Integrating Wearables with EHR/EMR Systems

By Manish Gulati

What is Wearable Technology?

Wearable technology has evolved considerably since its conception in the 1960s at the Massachusetts Institute of Technology (MIT). Nowadays, wearables come in various forms including smart watches, armbands, smart bracelets, and even glasses, with each offering a wide range of features that benefit the user. Though small and mobile, wearables are powerful technology. They can provide the user with extensive information by utilizing data that generates intelligent individualized insights.

Wearable devices have applications extending several fields, including healthcare, social networking, culture, and education. According to an analysis done by PwC, almost half of individuals possess a wearable. Of these users, roughly 45 percent have some sort of fitness band. With such widespread use, wearables can have significant utility within the field of healthcare, with potential in the diagnosis, treatment, and prevention of disease states.

How Can Wearables be Integrated in Healthcare?

Wearables integrate mechanics and software engineering to garner real-time and real-life insights about our bodies, overall health, and wellness. This information is gathered throughout use and intelligently evaluated, regulated, and provided to the user. These functions help to communicate accurate data on physiological and pathological mechanisms that are clinically relevant, establishing wearables’ utility in the healthcare space. For example, wearables have been programmed to communicate exercise alerts, detect signs and symptoms, collect laboratory indicators, and provide medication adherence reminders. This data is stored virtually, allowing for easy access and cloud sharing with healthcare providers as well as other relevant stakeholders.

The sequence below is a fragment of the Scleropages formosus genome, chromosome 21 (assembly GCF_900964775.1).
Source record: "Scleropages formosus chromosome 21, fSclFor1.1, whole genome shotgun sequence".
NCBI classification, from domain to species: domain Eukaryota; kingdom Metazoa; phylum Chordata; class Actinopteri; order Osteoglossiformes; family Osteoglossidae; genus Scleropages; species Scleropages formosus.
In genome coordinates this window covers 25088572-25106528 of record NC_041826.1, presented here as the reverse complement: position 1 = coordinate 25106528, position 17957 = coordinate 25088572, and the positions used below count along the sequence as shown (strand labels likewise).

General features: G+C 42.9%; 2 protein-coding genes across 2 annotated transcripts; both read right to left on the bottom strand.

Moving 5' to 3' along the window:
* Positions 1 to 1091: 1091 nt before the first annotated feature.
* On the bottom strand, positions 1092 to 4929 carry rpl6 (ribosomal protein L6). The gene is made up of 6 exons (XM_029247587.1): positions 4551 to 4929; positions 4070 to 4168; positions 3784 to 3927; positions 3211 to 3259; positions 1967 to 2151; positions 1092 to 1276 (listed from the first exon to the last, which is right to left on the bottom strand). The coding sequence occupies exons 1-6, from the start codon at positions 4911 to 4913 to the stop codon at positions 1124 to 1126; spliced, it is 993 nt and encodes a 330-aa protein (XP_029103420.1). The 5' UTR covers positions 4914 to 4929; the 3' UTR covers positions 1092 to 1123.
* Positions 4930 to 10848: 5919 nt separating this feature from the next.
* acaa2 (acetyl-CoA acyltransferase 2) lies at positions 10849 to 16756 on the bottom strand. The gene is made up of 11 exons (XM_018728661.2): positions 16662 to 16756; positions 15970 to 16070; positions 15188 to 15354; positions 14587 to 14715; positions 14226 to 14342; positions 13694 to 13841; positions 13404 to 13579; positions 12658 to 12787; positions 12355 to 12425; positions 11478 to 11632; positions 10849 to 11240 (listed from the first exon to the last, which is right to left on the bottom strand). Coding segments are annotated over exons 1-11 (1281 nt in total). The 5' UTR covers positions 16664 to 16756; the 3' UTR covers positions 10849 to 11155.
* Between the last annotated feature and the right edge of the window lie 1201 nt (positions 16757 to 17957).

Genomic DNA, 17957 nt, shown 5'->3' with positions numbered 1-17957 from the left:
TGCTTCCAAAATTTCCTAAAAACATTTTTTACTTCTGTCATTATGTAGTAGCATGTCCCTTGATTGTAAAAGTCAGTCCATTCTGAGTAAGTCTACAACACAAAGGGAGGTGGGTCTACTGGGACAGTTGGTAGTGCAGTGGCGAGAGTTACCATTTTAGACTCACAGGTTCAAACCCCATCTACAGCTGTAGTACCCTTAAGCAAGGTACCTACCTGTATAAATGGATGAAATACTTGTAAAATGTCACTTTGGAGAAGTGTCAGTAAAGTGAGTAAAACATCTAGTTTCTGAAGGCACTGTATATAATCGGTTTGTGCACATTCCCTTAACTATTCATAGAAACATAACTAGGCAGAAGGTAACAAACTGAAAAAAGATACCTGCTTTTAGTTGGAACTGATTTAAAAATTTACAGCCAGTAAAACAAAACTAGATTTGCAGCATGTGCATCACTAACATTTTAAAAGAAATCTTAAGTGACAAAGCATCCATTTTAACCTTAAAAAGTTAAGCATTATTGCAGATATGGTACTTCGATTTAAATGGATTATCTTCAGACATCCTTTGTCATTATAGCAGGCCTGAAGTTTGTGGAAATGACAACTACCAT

How do Wearables Track Data?

Wearables can collect data both passively and actively . Wearables input passive data via sensors contained within the device. Wearables receive active data via patient-reported information that the user can input into the device’s programs. Application programming interfaces (APIs) help to aggregate and integrate data from various apps.

What are Electronic Health and Medical Records?

An electronic health record (EHR) or electronic medical record (EMR) involve the digital collection and storage of patient protected health information. Because of the electronic nature of this data, EHRs/EMRs can be shared across different providers, facilities, and settings.

Like wearables, the origins of EHRs/EMRs began in the 1960s. It was not until the past few decades, however, that EHRs/EMRs gained traction thanks to the technological advancements of the modern time. The Health Information Technology for Economic and Clinical Health Act was passed in 2009, and its purpose was to incentivize adoption of information technology (IT) within the healthcare sector. Such systems included implantation of revolutionary EHR and EMR platforms. Other policies such as the Meaningful Use policy by the Center of Medicare and Medicaid’s (CMS) also incentivized EHR/EMR use by providing financial benefits for those that incorporated such systems into clinical practice.